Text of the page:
“We did drop each other a little note on Twitter – just a quick ‘hi’. He congratulated me on getting the gig. [But] we haven’t met. It would be an honor to actually meet up with him. I think he’s pretty much single-handedly turned game score on its head and turned it into professional art. And there are a lot of composers out there who owe him a beer.”
On the importance of the music in Halo:
“One of the main characters in the games has been the soundtrack itself. That was a pretty daunting thing for me – coming onto a game where the music had such a central role. It put a lot of pressure on me.”
On how he came to get involved in the project:
“I’d been looking to branch out from producing…and 343 already had quite a big list of industry heavyweights that they were considering. They were looking for something newer, something fresher, something that could be as iconic as the previous scores that Marty had written. So they didn’t necessarily want to go with a seasoned Hollywood composer. They then got in contact with my management after my name had been put forward.”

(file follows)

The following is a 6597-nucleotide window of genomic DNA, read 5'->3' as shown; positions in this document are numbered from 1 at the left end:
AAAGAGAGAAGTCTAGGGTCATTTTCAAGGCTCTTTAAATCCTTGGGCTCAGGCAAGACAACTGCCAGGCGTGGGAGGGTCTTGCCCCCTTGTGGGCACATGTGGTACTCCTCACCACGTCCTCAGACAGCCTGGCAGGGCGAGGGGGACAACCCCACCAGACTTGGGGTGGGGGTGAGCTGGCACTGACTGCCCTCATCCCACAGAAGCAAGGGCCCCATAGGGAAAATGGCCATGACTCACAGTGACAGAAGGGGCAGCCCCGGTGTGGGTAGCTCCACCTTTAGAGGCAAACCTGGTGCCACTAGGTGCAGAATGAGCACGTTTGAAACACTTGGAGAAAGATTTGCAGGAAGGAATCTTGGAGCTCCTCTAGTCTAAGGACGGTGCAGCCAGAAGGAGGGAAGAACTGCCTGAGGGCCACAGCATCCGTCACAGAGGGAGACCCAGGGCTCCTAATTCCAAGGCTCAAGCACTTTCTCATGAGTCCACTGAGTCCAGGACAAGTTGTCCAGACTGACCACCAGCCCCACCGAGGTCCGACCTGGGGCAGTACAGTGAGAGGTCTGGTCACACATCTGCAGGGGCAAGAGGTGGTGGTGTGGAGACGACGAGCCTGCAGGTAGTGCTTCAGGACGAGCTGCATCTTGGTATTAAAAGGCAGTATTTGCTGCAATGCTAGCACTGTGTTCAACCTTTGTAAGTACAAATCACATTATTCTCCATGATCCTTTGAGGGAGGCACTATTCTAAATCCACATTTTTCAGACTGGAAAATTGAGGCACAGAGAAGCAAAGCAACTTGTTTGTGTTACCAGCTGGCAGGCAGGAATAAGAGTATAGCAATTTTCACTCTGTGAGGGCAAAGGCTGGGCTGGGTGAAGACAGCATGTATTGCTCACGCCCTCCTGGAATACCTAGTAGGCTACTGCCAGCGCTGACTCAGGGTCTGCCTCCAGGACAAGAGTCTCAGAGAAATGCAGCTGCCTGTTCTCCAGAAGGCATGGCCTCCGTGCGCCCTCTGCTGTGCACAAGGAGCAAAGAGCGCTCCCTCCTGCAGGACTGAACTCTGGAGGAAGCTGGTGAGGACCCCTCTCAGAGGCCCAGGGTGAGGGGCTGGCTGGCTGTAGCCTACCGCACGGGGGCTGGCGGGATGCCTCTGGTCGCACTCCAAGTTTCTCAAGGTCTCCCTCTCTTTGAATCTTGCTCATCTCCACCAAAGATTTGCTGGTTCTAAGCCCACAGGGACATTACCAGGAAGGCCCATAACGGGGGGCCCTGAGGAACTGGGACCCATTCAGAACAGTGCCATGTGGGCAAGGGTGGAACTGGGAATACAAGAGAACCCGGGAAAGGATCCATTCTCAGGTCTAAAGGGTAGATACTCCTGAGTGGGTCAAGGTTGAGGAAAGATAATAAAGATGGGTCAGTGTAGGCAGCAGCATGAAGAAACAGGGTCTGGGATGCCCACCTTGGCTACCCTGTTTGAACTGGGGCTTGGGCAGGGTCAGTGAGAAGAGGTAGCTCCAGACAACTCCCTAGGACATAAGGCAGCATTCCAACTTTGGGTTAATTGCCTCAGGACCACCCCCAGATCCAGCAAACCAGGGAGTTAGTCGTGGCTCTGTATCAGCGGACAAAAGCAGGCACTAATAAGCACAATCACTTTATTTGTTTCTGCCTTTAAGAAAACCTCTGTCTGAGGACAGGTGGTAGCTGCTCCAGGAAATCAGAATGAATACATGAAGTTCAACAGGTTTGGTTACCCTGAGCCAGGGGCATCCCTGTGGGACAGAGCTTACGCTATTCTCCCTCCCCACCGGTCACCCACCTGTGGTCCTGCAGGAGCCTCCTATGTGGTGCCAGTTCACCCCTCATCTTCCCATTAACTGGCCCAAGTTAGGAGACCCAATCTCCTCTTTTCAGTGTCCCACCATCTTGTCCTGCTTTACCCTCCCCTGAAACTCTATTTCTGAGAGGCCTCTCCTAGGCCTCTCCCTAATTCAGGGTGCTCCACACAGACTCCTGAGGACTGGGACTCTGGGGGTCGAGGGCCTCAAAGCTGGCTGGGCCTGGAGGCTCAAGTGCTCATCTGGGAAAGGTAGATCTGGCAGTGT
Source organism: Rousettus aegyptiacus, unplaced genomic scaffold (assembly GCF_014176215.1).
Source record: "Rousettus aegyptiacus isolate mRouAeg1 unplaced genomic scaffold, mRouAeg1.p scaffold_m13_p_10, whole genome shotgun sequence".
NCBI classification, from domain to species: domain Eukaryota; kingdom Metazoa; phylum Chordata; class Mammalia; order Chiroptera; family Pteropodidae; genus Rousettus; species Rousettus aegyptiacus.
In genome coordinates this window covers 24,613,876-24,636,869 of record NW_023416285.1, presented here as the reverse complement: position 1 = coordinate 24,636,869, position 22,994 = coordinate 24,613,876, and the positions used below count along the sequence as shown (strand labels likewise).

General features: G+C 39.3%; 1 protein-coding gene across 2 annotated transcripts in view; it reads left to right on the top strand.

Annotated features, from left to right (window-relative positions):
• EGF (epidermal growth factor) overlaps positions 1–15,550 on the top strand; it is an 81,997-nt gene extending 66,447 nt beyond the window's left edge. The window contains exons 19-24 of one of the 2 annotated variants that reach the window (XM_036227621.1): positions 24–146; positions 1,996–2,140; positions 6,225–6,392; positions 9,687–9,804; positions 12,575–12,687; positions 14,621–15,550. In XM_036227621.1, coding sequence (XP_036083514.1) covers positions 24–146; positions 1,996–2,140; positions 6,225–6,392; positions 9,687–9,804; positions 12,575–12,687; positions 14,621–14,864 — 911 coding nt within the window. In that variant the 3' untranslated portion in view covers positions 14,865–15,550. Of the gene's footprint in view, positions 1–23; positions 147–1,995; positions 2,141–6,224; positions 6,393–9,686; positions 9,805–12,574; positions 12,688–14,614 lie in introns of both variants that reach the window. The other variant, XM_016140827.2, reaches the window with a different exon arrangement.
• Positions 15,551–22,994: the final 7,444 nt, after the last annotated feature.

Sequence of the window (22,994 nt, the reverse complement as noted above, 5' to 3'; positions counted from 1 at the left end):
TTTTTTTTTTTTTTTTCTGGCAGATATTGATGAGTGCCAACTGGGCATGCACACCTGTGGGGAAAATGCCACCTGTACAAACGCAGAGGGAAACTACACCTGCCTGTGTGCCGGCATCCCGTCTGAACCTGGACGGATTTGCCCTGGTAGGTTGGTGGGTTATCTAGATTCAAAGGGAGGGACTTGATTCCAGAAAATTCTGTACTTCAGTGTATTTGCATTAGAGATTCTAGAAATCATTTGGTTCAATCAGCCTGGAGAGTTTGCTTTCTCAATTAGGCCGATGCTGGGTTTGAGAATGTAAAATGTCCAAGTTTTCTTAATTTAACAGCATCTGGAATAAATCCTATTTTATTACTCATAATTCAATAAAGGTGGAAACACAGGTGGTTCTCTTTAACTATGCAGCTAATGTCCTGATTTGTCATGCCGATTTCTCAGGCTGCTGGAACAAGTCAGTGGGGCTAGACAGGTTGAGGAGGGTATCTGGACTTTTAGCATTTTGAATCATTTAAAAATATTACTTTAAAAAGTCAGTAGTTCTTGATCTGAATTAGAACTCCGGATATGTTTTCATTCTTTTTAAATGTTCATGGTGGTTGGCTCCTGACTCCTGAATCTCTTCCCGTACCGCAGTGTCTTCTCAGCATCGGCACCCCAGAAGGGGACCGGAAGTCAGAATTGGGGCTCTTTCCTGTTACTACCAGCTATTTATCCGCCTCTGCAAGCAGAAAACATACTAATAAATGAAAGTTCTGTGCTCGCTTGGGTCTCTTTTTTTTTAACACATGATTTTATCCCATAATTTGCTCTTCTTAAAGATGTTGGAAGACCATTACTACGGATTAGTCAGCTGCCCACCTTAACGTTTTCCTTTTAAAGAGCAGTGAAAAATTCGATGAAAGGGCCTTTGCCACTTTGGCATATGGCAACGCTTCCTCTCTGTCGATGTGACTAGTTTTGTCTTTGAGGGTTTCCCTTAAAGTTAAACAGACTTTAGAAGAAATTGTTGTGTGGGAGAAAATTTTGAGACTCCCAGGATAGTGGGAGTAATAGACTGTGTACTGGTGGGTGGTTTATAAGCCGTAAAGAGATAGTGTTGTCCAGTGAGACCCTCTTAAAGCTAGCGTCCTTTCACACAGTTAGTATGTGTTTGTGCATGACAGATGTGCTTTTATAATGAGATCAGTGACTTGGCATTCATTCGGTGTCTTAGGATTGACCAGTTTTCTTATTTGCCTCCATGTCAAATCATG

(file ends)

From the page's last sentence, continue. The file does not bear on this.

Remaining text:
“To Galaxy” (OST):
“To Galaxy” (Sander Van Doorn and Juklian Jordan remix):
On whether they went in a completely new direction out of respect to O’Donnell’s work or to fit the new trilogy’s story:
“It’s very much because it’s a new trilogy. Everyone has the utmost respect for what Marty has done. The phrase that kept going around was ‘evolution not revolution’ of the score. [They wanted a] more electronic, slightly more beat-driven direction, which is one reason why they came to me. They wanted to flesh out, sonically, a new universe. One that they could expand on in subsequent sequels.”
On whether or not he thinks the classic Halo soundtrack even needs to evolve:
“In my opinion just as a fan of the game, yes I think it did need to evolve. It’s healthy to keep things changing. Each Massive Attack album I’ve worked on was significantly different than the previous album. There’s a whole new world of fans out there who listen to a whole different kind of music than what was out there 10 years ago [when Halo first released].”